I See U, Space10
Agency: Great Works
Techies talk often about security and privacy in the digital age, so when it came time to start a conversation around the subject with this audience, the bar was set pretty high for Great Works. The agency hit the mark with a combination of high-tech and DIY.
Space10, an innovation hub co-owned by the retailer IKEA, sought out ideas from Great Works when it sponsored a series of exhibits and workshops at Trailerpark Festival, a 3-day arts and technology event. “The Spying Society” was one of the themes in Space10’s Trailerpark I/O series, and Great Works set out to do a project that would stir the audience and spark conversations about the idea of surveillance and privacy.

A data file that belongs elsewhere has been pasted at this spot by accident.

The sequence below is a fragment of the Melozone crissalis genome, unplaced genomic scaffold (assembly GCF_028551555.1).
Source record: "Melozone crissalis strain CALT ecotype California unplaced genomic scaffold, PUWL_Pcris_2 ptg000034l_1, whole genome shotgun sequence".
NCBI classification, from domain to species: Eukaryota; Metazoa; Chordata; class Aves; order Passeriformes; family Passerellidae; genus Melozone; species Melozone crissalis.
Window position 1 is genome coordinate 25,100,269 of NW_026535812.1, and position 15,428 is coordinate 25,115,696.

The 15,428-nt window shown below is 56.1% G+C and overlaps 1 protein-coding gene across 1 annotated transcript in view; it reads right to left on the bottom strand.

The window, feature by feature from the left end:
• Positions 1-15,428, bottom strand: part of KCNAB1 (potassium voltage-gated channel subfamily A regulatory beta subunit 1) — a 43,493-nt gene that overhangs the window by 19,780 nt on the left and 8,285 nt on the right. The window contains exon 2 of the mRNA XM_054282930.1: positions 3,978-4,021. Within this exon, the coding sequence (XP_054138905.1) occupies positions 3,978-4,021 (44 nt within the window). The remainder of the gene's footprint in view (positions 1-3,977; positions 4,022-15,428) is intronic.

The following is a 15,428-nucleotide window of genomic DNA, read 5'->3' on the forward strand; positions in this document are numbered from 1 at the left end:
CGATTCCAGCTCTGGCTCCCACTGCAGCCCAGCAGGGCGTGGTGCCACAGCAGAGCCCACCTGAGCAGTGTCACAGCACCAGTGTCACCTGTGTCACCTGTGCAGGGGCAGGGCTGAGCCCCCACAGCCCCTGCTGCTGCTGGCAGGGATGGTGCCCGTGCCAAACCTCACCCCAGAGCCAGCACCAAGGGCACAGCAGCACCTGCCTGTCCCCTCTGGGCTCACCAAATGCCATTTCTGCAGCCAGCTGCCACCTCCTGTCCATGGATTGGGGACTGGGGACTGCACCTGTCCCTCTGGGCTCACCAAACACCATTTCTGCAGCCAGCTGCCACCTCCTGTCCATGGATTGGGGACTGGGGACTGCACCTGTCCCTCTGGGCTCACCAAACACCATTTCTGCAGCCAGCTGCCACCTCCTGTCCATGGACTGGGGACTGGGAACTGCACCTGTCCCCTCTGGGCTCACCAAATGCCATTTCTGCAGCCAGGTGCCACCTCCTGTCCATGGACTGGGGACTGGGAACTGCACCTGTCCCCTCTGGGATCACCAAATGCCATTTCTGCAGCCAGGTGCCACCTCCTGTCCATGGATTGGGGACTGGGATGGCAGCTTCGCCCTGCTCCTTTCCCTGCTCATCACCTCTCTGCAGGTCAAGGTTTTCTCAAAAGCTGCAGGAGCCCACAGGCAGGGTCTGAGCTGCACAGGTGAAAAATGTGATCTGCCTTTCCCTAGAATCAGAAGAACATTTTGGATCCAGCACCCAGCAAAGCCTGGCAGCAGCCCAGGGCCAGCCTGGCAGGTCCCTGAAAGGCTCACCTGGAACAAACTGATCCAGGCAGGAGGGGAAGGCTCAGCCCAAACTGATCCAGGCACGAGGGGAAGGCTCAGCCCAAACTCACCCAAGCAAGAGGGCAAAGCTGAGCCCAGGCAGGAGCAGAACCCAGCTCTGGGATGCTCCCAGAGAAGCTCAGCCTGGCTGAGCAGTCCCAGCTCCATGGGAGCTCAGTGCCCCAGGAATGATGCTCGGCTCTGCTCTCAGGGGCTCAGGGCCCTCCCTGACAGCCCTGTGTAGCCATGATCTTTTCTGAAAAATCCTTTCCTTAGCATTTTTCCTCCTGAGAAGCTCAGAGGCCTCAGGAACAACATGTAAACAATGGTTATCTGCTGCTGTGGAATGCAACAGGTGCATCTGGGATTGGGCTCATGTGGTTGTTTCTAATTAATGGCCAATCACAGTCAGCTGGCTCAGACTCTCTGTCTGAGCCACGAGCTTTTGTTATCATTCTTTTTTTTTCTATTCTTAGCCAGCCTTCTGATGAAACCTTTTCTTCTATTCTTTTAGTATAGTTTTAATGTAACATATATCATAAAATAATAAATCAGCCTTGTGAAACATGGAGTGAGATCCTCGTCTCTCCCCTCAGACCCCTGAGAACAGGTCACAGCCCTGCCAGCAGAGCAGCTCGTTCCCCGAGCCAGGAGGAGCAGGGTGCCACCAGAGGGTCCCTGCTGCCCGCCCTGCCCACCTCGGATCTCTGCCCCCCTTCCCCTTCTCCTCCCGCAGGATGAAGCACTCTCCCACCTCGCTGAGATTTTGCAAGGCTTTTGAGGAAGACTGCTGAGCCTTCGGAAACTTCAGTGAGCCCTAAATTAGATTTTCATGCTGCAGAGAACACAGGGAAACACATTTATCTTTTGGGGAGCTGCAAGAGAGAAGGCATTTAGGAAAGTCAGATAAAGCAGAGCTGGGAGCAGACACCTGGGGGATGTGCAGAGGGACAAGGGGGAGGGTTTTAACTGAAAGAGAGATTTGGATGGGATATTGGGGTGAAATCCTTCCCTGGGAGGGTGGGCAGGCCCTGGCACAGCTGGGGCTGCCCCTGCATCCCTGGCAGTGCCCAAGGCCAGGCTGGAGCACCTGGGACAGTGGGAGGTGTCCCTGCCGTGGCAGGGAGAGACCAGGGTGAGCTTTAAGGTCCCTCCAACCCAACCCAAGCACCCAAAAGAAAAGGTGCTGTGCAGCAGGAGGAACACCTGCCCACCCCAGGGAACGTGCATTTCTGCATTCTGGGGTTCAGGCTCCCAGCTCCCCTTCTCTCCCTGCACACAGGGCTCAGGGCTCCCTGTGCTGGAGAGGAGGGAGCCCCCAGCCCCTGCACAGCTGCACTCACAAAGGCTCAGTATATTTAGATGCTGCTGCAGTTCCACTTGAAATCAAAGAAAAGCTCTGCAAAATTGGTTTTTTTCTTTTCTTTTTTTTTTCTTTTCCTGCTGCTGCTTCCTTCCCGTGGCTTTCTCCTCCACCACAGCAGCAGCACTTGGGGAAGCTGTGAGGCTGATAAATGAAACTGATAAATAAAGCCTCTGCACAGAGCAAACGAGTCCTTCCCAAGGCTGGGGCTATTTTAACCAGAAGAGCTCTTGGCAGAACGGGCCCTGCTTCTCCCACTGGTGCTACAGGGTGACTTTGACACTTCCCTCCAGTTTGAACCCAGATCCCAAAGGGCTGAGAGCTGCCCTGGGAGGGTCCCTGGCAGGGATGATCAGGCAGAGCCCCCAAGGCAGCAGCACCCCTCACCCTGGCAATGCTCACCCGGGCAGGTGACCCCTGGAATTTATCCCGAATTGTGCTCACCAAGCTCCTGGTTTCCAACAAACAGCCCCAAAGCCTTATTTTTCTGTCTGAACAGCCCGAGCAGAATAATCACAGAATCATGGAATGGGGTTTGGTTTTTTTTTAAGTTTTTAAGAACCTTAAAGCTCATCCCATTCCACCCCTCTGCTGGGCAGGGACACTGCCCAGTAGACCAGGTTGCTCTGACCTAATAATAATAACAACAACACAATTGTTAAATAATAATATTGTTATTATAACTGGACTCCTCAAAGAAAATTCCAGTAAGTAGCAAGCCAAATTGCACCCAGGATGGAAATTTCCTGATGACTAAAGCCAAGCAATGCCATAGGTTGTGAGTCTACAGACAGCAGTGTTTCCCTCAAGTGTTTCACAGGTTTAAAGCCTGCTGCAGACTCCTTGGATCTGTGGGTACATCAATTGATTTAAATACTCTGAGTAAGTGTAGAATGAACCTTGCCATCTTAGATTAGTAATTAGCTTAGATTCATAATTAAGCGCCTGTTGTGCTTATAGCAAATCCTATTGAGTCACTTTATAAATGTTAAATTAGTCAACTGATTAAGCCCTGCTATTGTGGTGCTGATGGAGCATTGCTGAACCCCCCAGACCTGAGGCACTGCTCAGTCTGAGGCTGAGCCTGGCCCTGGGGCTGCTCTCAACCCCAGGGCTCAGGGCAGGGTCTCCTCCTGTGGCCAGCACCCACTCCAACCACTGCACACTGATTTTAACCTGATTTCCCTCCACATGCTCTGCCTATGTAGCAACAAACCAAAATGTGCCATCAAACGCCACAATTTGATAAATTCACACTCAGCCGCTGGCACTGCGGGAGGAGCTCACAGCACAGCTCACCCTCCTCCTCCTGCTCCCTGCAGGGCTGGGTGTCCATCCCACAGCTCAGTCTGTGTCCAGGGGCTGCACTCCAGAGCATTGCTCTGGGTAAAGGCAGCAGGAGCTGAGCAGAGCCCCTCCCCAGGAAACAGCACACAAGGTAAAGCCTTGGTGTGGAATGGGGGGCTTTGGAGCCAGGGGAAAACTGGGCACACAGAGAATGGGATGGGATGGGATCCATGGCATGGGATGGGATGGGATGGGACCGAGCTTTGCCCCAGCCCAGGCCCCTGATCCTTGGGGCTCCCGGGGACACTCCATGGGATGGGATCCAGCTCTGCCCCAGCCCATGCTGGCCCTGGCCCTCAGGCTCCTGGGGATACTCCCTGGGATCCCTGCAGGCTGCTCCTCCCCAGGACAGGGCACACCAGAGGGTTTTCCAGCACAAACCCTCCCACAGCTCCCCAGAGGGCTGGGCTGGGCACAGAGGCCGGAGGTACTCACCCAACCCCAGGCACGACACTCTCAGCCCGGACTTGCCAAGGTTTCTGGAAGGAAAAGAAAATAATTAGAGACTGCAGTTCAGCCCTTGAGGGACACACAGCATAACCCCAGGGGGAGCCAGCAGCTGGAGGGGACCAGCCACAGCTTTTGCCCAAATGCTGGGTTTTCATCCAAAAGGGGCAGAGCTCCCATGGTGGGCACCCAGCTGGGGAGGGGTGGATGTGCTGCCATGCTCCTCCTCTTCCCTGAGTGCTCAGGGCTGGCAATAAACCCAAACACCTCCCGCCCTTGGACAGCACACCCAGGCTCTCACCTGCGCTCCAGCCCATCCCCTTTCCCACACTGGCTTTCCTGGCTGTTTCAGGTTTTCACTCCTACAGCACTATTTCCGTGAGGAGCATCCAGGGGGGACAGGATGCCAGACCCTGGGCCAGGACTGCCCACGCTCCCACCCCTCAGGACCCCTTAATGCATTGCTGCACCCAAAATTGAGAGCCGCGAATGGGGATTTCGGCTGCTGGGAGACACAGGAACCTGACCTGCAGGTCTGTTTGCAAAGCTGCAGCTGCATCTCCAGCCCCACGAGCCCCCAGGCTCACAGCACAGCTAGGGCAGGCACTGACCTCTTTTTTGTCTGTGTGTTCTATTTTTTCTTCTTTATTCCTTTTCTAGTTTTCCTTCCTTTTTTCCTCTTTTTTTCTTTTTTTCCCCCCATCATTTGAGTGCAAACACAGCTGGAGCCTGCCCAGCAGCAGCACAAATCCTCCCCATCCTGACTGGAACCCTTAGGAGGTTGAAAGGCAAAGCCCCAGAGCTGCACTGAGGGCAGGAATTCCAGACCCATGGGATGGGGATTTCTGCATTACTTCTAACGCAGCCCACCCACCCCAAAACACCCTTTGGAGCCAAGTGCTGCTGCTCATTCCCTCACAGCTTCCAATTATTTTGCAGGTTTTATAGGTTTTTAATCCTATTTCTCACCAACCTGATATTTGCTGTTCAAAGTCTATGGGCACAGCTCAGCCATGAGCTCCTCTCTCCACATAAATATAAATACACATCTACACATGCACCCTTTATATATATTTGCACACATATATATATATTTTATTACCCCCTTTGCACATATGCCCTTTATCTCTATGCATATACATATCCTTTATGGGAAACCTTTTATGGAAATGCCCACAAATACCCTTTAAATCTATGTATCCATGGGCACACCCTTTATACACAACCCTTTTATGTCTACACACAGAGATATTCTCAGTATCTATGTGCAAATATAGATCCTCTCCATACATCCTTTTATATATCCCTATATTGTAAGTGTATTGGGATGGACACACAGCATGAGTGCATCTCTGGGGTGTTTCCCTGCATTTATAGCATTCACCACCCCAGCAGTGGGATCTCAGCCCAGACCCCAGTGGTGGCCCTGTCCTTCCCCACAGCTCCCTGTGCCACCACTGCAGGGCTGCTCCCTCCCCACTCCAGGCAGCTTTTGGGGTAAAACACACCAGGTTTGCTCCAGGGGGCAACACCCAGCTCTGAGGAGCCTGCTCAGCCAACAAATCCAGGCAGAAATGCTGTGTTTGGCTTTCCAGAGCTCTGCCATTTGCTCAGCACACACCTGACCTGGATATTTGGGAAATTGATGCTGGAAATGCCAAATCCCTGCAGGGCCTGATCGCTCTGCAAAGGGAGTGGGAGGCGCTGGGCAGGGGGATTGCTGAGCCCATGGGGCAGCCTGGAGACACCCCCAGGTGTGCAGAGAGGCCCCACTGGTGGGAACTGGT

“It’s highly creative people, techy people. … It was a pretty high starting point,” said Christian Langballe, Creative Director. “We had to come up with more creative outputs.”
The output was an NSA-meets-Ikea kit that allows the user to assemble an antenna that can eavesdrop on nearby conversations, then turns snippets of sound into visual images and projects GIFs into a hand-held touchscreen. The kit used open source software, a ready-to-assemble parabolic microphone and a Rapsberry Pi, an affordable, credit-card sized computer favored by hobbyists and beginner coders. Following the instructions, the user could assemble a microphone, connect and run the computer, and start eavesdropping.
Privacy is “sort of scary to think about,’ said Langballe. People can have very extreme opinions about it, so this effort wanted to remain humorous and defuse some of the tension.